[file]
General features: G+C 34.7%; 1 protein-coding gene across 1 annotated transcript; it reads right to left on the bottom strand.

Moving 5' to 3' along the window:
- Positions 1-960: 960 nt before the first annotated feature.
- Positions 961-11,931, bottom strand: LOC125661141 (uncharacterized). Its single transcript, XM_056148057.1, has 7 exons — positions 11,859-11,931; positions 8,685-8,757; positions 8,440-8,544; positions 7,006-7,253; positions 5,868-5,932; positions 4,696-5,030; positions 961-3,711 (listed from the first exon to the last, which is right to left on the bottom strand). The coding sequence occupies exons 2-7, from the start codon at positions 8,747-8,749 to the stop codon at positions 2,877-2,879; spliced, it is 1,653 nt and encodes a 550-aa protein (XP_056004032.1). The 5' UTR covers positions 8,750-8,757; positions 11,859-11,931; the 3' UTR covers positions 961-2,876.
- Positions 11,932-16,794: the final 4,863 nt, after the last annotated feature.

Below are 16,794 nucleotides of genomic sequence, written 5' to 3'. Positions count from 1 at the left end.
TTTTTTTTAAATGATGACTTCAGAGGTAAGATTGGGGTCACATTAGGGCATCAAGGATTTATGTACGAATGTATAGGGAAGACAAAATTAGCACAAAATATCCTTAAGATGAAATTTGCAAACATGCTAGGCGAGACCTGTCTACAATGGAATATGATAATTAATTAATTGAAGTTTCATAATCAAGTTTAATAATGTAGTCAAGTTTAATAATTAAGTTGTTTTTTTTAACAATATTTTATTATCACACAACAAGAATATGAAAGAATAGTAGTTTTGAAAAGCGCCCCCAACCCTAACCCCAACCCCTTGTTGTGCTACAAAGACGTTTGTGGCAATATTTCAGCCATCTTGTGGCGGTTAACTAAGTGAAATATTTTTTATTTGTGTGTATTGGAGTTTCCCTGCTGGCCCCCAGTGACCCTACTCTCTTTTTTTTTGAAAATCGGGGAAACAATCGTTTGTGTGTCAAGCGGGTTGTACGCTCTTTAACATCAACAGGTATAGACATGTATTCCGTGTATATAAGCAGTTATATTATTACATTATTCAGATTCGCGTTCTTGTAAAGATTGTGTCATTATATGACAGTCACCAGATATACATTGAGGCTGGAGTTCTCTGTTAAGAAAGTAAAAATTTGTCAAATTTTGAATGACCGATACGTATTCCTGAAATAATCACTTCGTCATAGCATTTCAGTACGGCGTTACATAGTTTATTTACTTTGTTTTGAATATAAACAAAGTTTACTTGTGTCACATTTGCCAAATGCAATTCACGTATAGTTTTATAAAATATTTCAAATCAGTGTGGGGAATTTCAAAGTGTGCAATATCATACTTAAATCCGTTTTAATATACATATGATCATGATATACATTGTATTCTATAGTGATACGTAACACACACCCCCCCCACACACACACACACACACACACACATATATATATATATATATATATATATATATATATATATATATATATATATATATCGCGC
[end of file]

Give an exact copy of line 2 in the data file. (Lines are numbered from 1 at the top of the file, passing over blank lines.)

Moving 5' to 3' along the window: